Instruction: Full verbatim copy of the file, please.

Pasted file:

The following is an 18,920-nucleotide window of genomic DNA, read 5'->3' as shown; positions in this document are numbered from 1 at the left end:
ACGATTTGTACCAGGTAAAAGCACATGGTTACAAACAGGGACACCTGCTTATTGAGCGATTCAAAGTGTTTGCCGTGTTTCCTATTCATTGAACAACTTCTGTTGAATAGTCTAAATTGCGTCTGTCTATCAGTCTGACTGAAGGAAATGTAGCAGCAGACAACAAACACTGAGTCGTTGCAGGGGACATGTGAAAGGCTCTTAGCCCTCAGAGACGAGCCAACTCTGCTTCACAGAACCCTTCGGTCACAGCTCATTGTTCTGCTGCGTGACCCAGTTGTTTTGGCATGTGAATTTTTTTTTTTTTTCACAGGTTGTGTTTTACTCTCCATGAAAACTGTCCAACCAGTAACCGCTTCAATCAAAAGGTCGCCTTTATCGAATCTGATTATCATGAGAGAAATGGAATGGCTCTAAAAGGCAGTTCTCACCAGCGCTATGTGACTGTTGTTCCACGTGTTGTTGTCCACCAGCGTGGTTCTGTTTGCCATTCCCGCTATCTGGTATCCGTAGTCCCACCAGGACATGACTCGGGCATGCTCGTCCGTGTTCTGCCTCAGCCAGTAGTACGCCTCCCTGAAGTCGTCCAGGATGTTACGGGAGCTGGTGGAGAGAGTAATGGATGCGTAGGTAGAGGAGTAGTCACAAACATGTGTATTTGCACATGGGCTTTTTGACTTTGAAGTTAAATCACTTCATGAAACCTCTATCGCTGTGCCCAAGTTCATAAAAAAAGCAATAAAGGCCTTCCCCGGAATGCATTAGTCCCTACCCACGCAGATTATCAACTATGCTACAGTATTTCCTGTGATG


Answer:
The following is an 18,920-nucleotide window of genomic DNA, read 5'->3' as shown; positions in this document are numbered from 1 at the left end:
ACGATTTGTACCAGGTAAAAGCACATGGTTACAAACAGGGACACCTGCTTATTGAGCGATTCAAAGTGTTTGCCGTGTTTCCTATTCATTGAACAACTTCTGTTGAATAGTCTAAATTGCGTCTGTCTATCAGTCTGACTGAAGGAAATGTAGCAGCAGACAACAAACACTGAGTCGTTGCAGGGGACATGTGAAAGGCTCTTAGCCCTCAGAGACGAGCCAACTCTGCTTCACAGAACCCTTCGGTCACAGCTCATTGTTCTGCTGCGTGACCCAGTTGTTTTGGCATGTGAATTTTTTTTTTTTTTCACAGGTTGTGTTTTACTCTCCATGAAAACTGTCCAACCAGTAACCGCTTCAATCAAAAGGTCGCCTTTATCGAATCTGATTATCATGAGAGAAATGGAATGGCTCTAAAAGGCAGTTCTCACCAGCGCTATGTGACTGTTGTTCCACGTGTTGTTGTCCACCAGCGTGGTTCTGTTTGCCATTCCCGCTATCTGGTATCCGTAGTCCCACCAGGACATGACTCGGGCATGCTCGTCCGTGTTCTGCCTCAGCCAGTAGTACGCCTCCCTGAAGTCGTCCAGGATGTTACGGGAGCTGGTGGAGAGAGTAATGGATGCGTAGGTAGAGGAGTAGTCACAAACATGTGTATTTGCACATGGGCTTTTTGACTTTGAAGTTAAATCACTTCATGAAACCTCTATCGCTGTGCCCAAGTTCATAAAAAAAGCAATAAAGGCCTTCCCCGGAATGCATTAGTCCCTACCCACGCAGATTATCAACTATGCTACAGTATTTCCTGTGATG